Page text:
me-nonafta

A lot of working families were won over by Trump’s promise to renegotiate so-called “trade” agreements and restore American jobs. People, including a lot of union people, are still hoping he will. Yesterday, he poked his finger into the eyes of several world leaders at the G7 meeting in Canada. He said he was representing American workers.

What’s “Fair,” What’s “Free?”

For decades, since the Clinton Administration at least, American unions have been campaigning on the slogan “Fair trade, not free trade.” We always say “We’re not against trade — we just want it fair.” But it’s been very hard for union leaders to resist xenophobia and isolationism, because those “isms,” — right along with nationalism and racism — are also against the trade deals that America negotiated since Clinton.

The people that knew what they were talking about presented the argument that the so-called “free trade” deals were only “free” for big transnational corporations — not for the working families in America or any other country. Big corporations received “freedom” to pay low wages and pollute, nobody else got anything. That’s why we opposed NAFTA and all the others leading up to the “Trans Pacific Partnership” that was still an issue in the 2016 presidential campaign.

The people that knew what they were talking about actually favored trade deals if they included wage and environmental protection. But not everybody is so sophisticated. They hate the trade deals anyway. That’s why so many of them voted for Trump.

There’s a History to “Free Trade”

I recently read a complete history of Britain and found an interesting reference. When Britain “ruled the waves” and ruled the world, their slogan was “free trade.” From the time they defeated Napolean until World War I, the English favored what they called “free trade.” They didn’t , at least not immediately, necessarily open their own markets, but they wanted everybody else, especially their many colonies in Asia and Africa, to open theirs.

In other words, “free trade” meant, then and now, the “freedom” of one country’s corporate rulers to exploit everybody else. Another word for it is modern imperialism.

After World War I, and especially after World War II, when the United States took over world trade, corporations wanted “free trade” for the exact same reasons. But the “freedom” was always for the exploiters and never for the exploited, then and now.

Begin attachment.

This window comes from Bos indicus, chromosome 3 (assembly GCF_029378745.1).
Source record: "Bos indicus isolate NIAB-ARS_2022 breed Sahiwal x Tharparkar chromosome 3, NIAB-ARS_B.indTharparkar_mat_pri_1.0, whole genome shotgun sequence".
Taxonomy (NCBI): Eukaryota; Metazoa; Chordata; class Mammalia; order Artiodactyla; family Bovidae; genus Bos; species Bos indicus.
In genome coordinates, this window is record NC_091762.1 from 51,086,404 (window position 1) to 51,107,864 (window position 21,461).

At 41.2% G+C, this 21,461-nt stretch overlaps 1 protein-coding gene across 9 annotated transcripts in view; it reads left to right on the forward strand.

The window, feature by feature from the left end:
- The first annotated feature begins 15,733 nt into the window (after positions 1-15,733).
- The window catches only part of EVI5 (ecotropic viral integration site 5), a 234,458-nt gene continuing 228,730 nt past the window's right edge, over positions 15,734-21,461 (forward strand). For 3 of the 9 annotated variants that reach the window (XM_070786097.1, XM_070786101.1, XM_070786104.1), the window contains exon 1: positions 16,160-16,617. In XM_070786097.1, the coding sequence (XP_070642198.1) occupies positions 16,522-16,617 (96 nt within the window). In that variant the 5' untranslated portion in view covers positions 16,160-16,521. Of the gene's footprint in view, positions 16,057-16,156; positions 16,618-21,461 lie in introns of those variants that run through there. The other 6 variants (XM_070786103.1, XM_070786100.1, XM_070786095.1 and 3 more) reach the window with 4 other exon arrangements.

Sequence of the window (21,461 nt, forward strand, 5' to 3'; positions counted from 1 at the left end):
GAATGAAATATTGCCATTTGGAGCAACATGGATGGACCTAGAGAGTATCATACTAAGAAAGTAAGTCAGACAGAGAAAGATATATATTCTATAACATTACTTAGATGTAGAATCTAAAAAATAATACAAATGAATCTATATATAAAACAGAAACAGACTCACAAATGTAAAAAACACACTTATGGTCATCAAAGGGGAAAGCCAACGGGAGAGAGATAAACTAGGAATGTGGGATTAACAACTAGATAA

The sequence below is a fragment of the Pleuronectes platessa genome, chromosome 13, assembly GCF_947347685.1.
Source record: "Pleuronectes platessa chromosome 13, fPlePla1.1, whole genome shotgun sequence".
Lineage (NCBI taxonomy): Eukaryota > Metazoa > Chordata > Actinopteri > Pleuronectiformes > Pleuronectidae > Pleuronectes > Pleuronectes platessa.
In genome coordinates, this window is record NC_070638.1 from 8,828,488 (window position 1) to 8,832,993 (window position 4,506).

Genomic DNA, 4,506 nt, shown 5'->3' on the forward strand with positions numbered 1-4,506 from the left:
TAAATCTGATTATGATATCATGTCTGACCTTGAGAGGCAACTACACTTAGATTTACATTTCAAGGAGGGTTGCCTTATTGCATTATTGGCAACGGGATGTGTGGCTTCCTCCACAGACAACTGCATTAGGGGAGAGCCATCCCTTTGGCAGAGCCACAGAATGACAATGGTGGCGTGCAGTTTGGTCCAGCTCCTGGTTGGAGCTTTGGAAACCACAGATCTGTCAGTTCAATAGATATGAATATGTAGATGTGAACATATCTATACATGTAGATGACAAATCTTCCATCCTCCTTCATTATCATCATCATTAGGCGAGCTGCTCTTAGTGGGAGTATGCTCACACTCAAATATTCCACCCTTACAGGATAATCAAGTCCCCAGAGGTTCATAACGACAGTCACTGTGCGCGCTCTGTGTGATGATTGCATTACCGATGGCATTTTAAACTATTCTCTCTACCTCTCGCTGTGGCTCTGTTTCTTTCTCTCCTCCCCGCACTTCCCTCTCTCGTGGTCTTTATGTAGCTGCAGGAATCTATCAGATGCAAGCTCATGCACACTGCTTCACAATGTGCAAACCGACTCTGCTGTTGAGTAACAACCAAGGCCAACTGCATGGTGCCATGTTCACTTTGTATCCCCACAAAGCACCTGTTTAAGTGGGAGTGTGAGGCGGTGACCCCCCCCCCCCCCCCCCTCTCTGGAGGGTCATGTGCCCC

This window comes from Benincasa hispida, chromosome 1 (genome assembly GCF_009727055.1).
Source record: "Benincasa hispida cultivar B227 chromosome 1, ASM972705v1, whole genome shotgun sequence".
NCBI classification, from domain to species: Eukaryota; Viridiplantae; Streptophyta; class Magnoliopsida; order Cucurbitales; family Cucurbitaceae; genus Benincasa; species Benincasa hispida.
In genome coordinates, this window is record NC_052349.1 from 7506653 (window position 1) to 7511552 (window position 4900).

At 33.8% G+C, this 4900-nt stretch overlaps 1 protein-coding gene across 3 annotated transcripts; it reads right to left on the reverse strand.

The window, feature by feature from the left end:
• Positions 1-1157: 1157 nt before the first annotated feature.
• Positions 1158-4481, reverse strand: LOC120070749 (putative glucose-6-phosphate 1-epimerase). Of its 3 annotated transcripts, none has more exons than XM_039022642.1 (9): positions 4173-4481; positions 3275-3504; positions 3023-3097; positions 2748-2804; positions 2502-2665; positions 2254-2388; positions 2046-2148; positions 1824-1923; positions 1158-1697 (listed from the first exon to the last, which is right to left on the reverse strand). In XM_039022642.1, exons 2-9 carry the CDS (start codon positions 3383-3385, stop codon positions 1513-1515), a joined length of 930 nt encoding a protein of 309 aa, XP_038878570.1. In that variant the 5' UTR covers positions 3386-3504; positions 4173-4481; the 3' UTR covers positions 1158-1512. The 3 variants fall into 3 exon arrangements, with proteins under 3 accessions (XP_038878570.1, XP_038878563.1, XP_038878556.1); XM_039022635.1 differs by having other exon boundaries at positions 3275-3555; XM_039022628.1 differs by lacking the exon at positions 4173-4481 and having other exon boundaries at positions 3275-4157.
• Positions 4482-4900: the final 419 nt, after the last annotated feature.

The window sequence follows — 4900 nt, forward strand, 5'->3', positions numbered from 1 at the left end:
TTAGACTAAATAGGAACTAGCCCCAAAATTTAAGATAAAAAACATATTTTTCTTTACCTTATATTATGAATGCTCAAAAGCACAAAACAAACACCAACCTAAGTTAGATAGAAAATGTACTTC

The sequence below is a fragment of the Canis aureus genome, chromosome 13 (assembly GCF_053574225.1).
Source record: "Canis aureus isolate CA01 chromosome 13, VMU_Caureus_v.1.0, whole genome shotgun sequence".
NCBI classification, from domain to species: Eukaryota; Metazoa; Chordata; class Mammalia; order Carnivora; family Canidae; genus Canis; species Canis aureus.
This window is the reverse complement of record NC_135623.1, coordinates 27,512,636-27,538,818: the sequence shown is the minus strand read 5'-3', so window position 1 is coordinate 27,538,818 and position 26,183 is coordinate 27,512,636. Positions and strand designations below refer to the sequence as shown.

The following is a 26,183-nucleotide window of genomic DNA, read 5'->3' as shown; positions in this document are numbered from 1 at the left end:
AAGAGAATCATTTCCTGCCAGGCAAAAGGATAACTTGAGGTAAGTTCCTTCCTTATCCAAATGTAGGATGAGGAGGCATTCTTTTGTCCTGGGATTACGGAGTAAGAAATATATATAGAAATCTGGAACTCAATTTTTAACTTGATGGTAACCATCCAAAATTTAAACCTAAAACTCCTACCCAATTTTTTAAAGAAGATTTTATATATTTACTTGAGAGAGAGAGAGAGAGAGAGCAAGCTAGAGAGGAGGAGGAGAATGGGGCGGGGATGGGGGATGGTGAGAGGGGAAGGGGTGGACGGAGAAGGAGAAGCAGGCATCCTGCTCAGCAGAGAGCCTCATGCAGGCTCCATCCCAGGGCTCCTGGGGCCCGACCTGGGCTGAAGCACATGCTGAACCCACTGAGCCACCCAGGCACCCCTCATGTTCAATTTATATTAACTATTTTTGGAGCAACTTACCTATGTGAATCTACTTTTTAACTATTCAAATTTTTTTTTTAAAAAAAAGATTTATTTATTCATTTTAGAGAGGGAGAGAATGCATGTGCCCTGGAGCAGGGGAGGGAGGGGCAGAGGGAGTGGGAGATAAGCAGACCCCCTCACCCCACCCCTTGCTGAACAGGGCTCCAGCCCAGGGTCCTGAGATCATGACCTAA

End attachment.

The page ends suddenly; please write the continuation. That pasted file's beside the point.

Everything Ends

There are different ways to look at the Trump program on trade issues. Economists and pundits are arguing that he’s destroying the world and setting us back centuries. Trump and his supporters say he is restoring fairness. Xenophobes and racists are rooting for him, as they have all along.

But there’s another, more interesting way to look at Trump’s trade wars. American economic domination is coming to an end. It actually ended in the 1970s, according to some. Since then, international leaders have simply agreed to keep the system in place even though the United States is living on credit and has been for decades. The post-war system put in place by the United States after WWII has actually fallen apart. Donald Trump is just an opportunist trying to turn the situation to his own benefit.

A Real Solution to the Trade Wars

Modern nations were created by capitalism. Each nation is run by and for the bosses. Their economic and political decisions are made for the benefit of the dominant class — the capitalist class. That includes much more than trade deals and treaties. It also includes global pollution, war and genocide.

It is theoretically possible that the various governments, as presently constituted, could cooperate on trade in a way that would benefit the inhabitants of the various nations. But that’s only in theory. It has never worked that way because the inhabitants, us, were never in charge. We still aren’t, and there will be no solution until we are.

–Gene Lantz

I’m still on KNON radio 89.3FM in Dallas at 9 AM Central Time every Saturday. The “events” tab on the web site leads to recent podcasts. If you want to know what I really think, check out my personal web site.